Date: Thu, 23 Oct 1997 15:40:40 -0400
From: "Theodore Y. Ts'o" <tytso@MIT.EDU>
I've been keeping relatively quiet on this subject while we tried
working with Microsoft to come up with a more positive solution.
Unforunately, I regret to say that the results have been less than
The following article will be appearing in an upcoming issue of Usenix's
;login newsletter, and it pretty much sums up the entire story.
Obviously, because NT clients can only use the Kerberos server embedded
inside an NT Domain Controller running on a Windows NT box, this is
going to cause major problems for anyone who has already deployed a
Kerberos infrastructure in their site --- this includes folks using OSF
DCE, Transarc AFS, not just those folks using either the MIT Kerberos
implementation, or one of the commercial Kerberos products from
Cybersafe, OpenVision, Cygnus, etc.
We're still investigating what we might be able to do to salvage this
situation, but most of the solutions that we've looked at aren't pretty
one way or another.
Microsoft Embraces and Extends Kerberos V5
There has been a lot of excitement generated by Microsoft's announcement
that NT 5.0 would use Kerberos. This excitement was followed by a lot
of controversy when it was announced by Microsoft would be adding
proprietary extensions to the Kerberos V5 protocol. Exactly what and how
Microsoft did and tried to do has been a subject of some confusion;
here's the scoop about what really happened.
NT 5.0 will indeed use Kerberos. However, this protocol has been
"embraced and extended" by Microsoft, by adding a digitally signed
Privilege Attribute Certificate (PAC) to the Kerberos ticket. The PAC
will contain information about the user's 128-bit NT unique id, as well
as a list of groups to which the user belongs.
The NT PAC is unfortunately not compatible with the PAC's used by the
Open Software Foundation's Distributed Computing Environment (DCE). It
is also somewhat debatable whether the NT PAC is legal with respect to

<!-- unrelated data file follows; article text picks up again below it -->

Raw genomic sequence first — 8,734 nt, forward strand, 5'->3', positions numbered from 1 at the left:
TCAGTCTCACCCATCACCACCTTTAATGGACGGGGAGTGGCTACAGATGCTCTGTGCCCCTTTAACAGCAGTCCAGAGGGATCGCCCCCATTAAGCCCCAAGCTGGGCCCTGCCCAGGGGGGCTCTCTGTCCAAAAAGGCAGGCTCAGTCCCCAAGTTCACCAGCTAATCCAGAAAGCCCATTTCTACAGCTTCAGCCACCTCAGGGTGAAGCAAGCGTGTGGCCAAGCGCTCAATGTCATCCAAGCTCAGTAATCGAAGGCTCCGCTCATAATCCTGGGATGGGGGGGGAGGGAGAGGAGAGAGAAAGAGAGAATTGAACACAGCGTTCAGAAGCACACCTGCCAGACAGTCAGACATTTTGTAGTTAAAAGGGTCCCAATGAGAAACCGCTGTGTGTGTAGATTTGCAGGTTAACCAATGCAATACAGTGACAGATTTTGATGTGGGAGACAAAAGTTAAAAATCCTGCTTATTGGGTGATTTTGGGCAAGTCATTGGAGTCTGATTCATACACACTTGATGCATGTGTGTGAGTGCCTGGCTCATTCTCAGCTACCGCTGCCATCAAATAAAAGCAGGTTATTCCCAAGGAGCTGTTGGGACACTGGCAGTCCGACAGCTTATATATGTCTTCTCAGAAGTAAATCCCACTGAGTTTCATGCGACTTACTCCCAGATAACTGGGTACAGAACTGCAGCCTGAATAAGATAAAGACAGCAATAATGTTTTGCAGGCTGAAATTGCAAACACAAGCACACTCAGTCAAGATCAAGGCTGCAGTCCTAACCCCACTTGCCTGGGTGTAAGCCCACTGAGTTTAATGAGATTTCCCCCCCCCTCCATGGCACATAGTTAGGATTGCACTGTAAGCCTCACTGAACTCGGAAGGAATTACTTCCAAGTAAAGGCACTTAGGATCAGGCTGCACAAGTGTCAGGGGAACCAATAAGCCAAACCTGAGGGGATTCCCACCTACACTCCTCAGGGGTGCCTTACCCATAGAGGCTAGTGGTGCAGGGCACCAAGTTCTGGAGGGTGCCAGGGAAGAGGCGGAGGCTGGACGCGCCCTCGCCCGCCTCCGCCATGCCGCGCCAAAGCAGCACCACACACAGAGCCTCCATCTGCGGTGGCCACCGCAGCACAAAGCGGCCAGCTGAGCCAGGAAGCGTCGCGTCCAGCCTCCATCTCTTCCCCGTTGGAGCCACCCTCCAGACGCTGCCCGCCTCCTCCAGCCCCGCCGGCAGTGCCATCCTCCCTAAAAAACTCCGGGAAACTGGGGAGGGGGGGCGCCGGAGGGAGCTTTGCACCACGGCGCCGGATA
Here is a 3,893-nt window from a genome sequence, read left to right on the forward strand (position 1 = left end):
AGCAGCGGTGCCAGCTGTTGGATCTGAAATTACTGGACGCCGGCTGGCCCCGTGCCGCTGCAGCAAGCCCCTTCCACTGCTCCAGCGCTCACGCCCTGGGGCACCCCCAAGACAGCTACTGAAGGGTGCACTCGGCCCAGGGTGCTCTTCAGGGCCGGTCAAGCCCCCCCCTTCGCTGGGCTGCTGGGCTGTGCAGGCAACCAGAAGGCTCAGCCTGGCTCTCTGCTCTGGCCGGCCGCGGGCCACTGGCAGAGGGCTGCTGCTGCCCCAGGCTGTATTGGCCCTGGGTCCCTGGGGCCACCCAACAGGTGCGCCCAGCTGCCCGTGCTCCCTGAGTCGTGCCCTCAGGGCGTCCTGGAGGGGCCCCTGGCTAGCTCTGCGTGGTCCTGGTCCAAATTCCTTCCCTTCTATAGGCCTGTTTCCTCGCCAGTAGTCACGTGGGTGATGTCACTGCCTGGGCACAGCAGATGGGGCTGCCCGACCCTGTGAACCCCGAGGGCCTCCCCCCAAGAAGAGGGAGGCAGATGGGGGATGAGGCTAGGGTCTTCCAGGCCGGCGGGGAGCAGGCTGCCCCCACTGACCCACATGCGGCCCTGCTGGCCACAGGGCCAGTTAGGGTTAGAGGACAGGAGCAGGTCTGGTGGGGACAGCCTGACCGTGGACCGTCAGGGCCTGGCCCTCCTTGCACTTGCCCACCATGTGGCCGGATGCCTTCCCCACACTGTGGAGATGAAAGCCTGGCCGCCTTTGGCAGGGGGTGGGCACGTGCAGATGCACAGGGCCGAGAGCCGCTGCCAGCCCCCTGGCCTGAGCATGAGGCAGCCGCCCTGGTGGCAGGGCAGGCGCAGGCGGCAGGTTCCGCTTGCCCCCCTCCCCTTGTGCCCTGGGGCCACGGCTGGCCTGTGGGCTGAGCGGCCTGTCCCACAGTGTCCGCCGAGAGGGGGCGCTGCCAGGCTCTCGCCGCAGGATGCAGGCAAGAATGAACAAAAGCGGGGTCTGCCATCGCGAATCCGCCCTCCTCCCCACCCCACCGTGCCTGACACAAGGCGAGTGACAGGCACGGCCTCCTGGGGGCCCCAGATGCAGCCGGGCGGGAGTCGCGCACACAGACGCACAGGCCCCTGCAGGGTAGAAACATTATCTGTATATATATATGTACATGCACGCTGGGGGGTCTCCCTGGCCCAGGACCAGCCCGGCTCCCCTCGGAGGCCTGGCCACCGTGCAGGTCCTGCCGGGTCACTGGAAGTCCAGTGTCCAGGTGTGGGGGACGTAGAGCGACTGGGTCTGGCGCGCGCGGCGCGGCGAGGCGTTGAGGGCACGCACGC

RFC-1510, the IETF Kerberos V5 protocol specification. The original
intent of RFC-1510 prohibited what Microsoft was trying to do, but
Microsoft found what they claimed to be a loophole in RFC-1510 specification.
Many folks, including Paul Hill and myself at MIT, as well as Cliff
Neumann at ISI, have tried to work with Microsoft to find a more
compatible way of doing what they wanted to do. To that end, we made
changes in the upcoming revision of RFC-1510 to add a clean and
compatible way of adding extensions such as Microsoft's PAC to the
To Microsoft's credit, they agreed to change NT 5.0 to use a cleaner and
more compatible way of adding extensions to the Kerberos V5 ticket.
They also pledged that they would make available to us detailed
technical information about the NT PAC after the beta release of NT 5.0.
This pledge was very important to MIT and other commercial, educational,
and government sites which have an extensive deployed base of Kerberos
V4 applications (for example Transarc's AFS), as we had planned to add
the ability to generate an NT PAC to the MIT Kerberos V5 implementation,
which has backwards compatibility for Kerberos V4 applications.
Unfortunately, at the Microsoft Professional Developers Conference (PDC)
in September, Microsoft appears to be backing away from this commitment.
For the first time, Microsoft revealed that they had chosen to implement
the NT Domain Controller such that the Active Directory Server and the
Microsoft KDC ran in the same process space, and that NT clients could
not be configured to split a Domain Controller across two machines.
Thus, it would not be useful for Microsoft to reveal their proprietary
extensions to the Kerberos protocol.
However, at the PDC, Microsoft did indicate that they had licensed their
Domain Controller to a few UNIX vendors. So it may eventually be
possible to run a Domain Controller on a non-NT machine but there is no
indication what the license may cost each site. It is doubtful,
however, whether Kerberos V4 support will be included in those products.
Microsoft should be commended for using a mature industry standard such
as Kerberos for their authentication protocol. Kerberos has had a long
review period, and its use has been proven in many operational
environments. It seems ironic, however, that Microsoft would choose to
design and deploy their implementation with features that are guaranteed
to alienate the early adopters of Kerberos, the very people that have
helped to create and improve the technology that Microsoft has chosen to
"embrace and extend."